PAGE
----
During the research you can start to group the observations into themes.
These themes might be common topics that are coming up or they might be observations and actions that map to specific interface elements - printing out the interface to help group the observations can be very useful.
After the research, expect to allow at least an hour of analysis for every two hours of research conducted
Affinity sorting is a group activity - encourage people who observed the research to participate in the analysis. This way you can ensure that the research findings are widely accepted and understood by the team.
After the research, use affinity sorting to do your research analysis. You do this by making groups of the post it note observations into groups with similar themes and then labeling that group with a title. You will usually have to do this a few times until you end up with a label that represents the insight you’ve gained from the research.
Once you have got the insights you can then (use orange post its) to make actions, additional questions and design hypothesis in response to each insight. (although some insights will not require an orange post it)
Get the entire team to prioritise the actions/hypotheses from the research as a joint activity so that the most important things are done first.
Generally, issues that affect many participants are a higher priority than those that affect just one or two.
Generally, issues that would cause a participant to fail to complete their task are a higher priority than preference expressed by participants that would impact completion.
There will usually be two different kinds of insights that you will gain from your research, firstly the more propositional/strategic insights and secondly usability/tactical insights.
It is important that both are captured and analysed.
Propositional/strategic insights are very important to creating personas, mental models, concept maps etc. and feeding back to policy people and service managers.
Usability insights are vital to improving the interaction design of the service.
these initial ideas are taken from a draft for a blog post (yet to be published) written by Jay Spanton
Friendly, yet neutral
User research is artificial, we can’t change that. You want your user to behave as normally as they can. Don’t rush them, offer them a drink, keep the setting relaxed and and the tone amicable.
Make sure your test plan provides some simple scene setting and a reminder that you’re testing the system and not the user. A few simple questions about their computer use gets them talking without any challenge and hopefully it lowers any barriers.
You want build rapport with the participant but avoid being too friendly. As the test progresses you can give encouragement with nods, but too much encouragement. Repeatedly saying “great”, “well done” can encourage the user to seek your affirmation and not do what was natural to them.
Often users will be unable to complete a task. Don’t jump right in with help or clues, wait and see if they find the right path by themselves. This is exactly why user testing is done.
If the user says they don’t know what to do, ask them what they’d do if you weren’t there? Or ask what are they expecting to see at that point?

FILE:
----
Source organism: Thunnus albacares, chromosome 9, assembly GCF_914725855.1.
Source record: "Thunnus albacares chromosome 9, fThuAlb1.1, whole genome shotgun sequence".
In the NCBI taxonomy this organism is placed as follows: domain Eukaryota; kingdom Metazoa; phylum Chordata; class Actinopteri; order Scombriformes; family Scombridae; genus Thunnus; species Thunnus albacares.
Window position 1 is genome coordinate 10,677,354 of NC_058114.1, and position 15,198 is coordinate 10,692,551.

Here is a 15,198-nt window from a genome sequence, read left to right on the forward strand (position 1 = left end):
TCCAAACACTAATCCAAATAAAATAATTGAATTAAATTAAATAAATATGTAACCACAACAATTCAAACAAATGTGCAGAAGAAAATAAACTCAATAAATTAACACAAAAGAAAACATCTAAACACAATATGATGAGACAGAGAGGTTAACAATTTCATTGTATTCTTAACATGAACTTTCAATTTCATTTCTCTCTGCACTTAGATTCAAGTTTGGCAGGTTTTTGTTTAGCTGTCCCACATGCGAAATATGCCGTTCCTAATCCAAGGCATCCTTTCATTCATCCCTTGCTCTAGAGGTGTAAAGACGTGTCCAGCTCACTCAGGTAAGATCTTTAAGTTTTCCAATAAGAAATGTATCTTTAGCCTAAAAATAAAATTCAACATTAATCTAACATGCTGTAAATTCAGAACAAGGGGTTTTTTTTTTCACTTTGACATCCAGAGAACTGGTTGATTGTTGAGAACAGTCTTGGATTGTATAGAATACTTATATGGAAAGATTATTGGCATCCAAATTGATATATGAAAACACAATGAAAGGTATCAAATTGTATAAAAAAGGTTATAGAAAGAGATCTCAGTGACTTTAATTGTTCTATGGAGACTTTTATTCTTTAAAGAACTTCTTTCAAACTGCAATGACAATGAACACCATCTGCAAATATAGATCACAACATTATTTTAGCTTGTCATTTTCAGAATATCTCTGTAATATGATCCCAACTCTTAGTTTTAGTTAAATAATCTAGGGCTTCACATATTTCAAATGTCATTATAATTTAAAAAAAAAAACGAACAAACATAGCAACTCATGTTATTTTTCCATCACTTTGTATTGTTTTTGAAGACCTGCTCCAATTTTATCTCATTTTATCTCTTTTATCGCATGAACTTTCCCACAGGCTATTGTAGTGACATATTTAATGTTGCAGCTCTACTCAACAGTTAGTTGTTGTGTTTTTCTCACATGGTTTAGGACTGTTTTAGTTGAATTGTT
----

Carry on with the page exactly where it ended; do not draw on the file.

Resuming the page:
Ask questions carefully
Hopefully you have a great test script packed with prompts and well-written questions. But your user will do or say something you didn’t anticipate and you’ll need to ask them for more information.
Make sure your questioning is open and encourages more than one word responses.
Can you tell me more about that?
Why did you do that?
Focus your questions on the user’s behaviour, what they have done in the session or in the recent past, not on their opinions and what they might do
Tell me about how you applied for a TV licence?
Avoid leading questions and the bias they create
How easy did you find this section of the site?
Why didn’t you click that button, did you not see it?
Avoid using trigger words that are on the page
Can you add something to your basket?
Where do you find the contact us section?
Keep aware of when usability issues are being encountered. Sometimes this means that you make a note, mark a recording or maybe re-question the participant to make it very clear to observers and/ or a good quote. You’ll be glad of the sign-post when you come to the analysis.
Be sure to listen
The test is not about you, make sure you’re hearing from the user most of the time, and think about how much you’re speaking.
When the user tells you something pause for a few seconds, they may well add to their comments. A strategic gulp of water or glance at notes will help make the time.
Sometimes you’ll want the participant to expand on what they’ve said, or you need to be sure you’ve understood things. This is a good time to replay to them what you’ve heard, reframed a little and encouraging them to add to it: “What I’m hearing is that you….”
Be ready to move away from the script. Prototypes go wrong, users take unexpected paths, new questions come from observers. Some users complete tasks at light speed, others deliberate far more carefully than you ever expected.
Fall back tasks and questions should be at the facilitators finger-tips. Back-up test stimuli are crucial and should be dealt with in the planning stage.
Good facilitation depends on good preparation. Recruitment,test facilities and the test scripts are all covered elsewhere but a good facilitator makes sure she’s all over the planning details before something goes awry.
In the end the only thing better than a good facilitator is two good facilitators and user research is ateam sport. If you have the luxury of choice consider rotating who note takes, this can even out any bias from the questions and keep someone fresh for the next session.